The kinetic timing interactions do not appear substantially altered to maintain faster running speeds (P > 0.05) supporting the concept of similar intersegmental kinetic interactions across the narrow range of running speeds included in this study. Future work is needed to confirm this observation on this small cohort of recreational runners.

The most unexpected result was that the running speed did not have a significant effect on the peak sagittal moments of the hip (Fig. 5). This may be attributed to a movement strategy by the recreational runners in this study that results in increased co-contraction of the hip flexors (iliopsoas) and extensors (gluteals, hamstrings) at initial contact: the ground reaction force vector oscillates rapidly between flexing and extending the hip during loading response in running, requiring rapid oscillations of internal muscle moments that extend or flex the hip. Therefore a co-contraction to simply stiffen the joint at initial contact may be the “lowest cost” control strategy (Minetti et al., 2013Schinkel-Ivy et al., 2014).

Running speed had a significant effect on hip flexion at initial contact, but the values were only about a 1° increase for each speed. Although statistical significance was detected, the change is unlikely to be of practical importance for running faster at these speeds. Running speed also had a significant effect on hip extension, but it increased only ∼2° at each faster speed. With greater hip range of motion and less time to accomplish it (shorter stance time), the statistically significant increase in peak joint power values with running speed are likely to be due to more substantial increases in hip joint angular velocity rather than large increases in hip joint moments.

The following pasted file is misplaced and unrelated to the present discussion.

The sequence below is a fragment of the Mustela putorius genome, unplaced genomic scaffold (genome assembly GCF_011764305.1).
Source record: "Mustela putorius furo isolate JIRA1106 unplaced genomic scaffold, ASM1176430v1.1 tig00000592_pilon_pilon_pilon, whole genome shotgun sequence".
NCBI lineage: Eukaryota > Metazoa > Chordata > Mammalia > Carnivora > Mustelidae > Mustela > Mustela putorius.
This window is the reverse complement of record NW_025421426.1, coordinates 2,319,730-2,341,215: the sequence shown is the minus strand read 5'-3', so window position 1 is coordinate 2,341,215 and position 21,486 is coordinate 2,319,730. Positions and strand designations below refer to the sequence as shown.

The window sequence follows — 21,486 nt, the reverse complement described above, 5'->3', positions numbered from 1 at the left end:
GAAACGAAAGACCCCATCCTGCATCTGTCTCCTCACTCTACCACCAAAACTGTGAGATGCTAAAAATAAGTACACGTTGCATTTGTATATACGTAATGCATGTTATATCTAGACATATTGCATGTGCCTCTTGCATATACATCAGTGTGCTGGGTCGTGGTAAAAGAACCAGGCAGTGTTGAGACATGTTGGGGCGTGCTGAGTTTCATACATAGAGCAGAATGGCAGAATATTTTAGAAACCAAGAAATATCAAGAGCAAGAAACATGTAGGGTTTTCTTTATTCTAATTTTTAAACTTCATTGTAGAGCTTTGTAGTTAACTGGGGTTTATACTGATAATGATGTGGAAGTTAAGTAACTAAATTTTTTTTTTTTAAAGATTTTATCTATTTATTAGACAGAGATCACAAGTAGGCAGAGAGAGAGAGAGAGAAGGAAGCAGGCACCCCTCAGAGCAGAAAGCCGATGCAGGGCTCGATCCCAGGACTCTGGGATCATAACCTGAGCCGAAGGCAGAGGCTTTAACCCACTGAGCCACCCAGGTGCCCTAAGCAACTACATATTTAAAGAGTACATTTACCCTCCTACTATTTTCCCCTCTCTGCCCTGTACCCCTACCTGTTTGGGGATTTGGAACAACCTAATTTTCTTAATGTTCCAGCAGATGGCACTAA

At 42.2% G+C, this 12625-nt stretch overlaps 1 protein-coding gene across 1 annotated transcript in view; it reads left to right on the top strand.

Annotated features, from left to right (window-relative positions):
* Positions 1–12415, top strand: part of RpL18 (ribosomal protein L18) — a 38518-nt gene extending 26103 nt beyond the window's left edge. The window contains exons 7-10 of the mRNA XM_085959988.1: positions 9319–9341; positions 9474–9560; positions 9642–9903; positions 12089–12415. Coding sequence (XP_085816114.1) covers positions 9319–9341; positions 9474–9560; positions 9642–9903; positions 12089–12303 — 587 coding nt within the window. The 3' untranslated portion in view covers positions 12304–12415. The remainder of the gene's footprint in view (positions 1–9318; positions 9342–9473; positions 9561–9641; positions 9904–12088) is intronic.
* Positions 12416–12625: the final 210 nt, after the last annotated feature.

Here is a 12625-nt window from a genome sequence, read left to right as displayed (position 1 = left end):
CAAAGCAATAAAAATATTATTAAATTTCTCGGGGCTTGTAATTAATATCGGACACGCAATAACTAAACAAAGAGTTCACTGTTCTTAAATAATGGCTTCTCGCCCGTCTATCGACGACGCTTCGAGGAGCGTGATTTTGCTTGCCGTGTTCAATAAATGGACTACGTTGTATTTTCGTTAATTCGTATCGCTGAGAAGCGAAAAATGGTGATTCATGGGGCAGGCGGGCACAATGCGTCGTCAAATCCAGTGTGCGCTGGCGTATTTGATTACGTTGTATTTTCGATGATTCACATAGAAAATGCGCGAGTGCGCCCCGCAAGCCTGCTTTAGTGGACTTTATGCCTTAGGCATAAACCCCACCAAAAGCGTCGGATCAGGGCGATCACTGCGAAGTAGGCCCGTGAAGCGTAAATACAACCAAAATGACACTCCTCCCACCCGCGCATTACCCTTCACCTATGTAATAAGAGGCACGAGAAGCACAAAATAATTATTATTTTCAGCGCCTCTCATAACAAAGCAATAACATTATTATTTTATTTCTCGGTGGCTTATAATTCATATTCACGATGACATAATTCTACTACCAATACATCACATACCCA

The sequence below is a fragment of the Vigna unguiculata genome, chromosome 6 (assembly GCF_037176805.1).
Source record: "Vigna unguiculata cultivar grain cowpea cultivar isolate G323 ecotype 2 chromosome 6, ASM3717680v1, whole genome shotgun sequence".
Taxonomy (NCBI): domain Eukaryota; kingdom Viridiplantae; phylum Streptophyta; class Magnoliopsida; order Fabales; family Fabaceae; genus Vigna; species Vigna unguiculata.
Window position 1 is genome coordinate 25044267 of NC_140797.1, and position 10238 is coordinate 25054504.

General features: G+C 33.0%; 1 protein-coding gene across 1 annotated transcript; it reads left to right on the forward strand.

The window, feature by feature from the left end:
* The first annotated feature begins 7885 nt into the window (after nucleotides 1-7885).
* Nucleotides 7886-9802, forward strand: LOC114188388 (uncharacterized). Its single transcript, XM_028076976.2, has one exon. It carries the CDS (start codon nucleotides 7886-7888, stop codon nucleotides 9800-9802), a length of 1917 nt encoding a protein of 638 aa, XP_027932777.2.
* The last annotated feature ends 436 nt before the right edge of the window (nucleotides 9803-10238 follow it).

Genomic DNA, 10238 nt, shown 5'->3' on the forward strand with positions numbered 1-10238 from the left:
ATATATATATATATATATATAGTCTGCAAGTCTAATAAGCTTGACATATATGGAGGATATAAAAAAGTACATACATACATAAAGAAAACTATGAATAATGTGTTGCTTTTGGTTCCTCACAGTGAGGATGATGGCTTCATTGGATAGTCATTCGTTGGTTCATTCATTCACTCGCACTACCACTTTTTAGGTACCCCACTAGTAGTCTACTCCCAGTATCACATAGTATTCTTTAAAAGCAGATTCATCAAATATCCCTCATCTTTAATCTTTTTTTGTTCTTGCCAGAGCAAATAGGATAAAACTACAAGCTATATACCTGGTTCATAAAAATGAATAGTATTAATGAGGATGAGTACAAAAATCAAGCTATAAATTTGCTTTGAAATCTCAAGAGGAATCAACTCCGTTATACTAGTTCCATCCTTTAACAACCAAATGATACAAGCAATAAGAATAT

In ankle kinematics, running speed had a significant effect on dorsiflexion at initial contact and plantarflexion in early swing phase, but maximum dorsiflexion was similar in mid-stance (Fig. 7). This suggests that the gastrocnemius and soleus generated the observed greater moments in mid-stance, halting dorsiflexion and initiating plantarflexion more rapidly across running speeds (None of these speeds were fast enough for the runners to select a forefoot contact pattern).

Therefore, somewhat increased power absorption in early stance and much greater power generation in late stance during push-off just prior to flight phase was observed. There was nearly a 30% increase in peak power generation at the ankle during push-off from the slowest (2.6 m/s) to the fastest (3.7 m/s) running speed. This suggests that the ankle plays an important role in the lower limb joint kinematics and kinetics across running speeds. This may not be the optimal strategy for maintaining faster running speeds, but this strategy was demonstrated in this small cohort of recreational runners across this narrow range of running speeds.

The small cohort of recreational runners in this study may not be representative of all runners, making the conclusions here generalizable to only a small subset of runners across a relatively narrow range of running speeds. Elite runners may display very different kinematic and kinetic patterns at the hips, knees and ankles across a range of running speeds (Schache et al., 2011). Older versus younger runners may have different spring-mass characteristics (Pantoja et al., 2016) and the relatively wide range of age in this study may influence the generalizability of these findings.

Even the construct of “running speed” may be artificial, as most trials in this study were discarded due to slow fluctuations in forward velocity that may be perfectly normal. Using timing gates to calculate average speed across the capture volume would have masked these common changes in instantaneous speed.

Minetti et al. have shown that fluctuations in running speed have no substantial impact in the metabolic cost of running, and suggest a reexamination of how tightly controlled running at a particular speed might be for recreational runners (Minetti et al., 2013). It seems much more likely that running in real world settings might involve natural fluctuations in running speed over several seconds.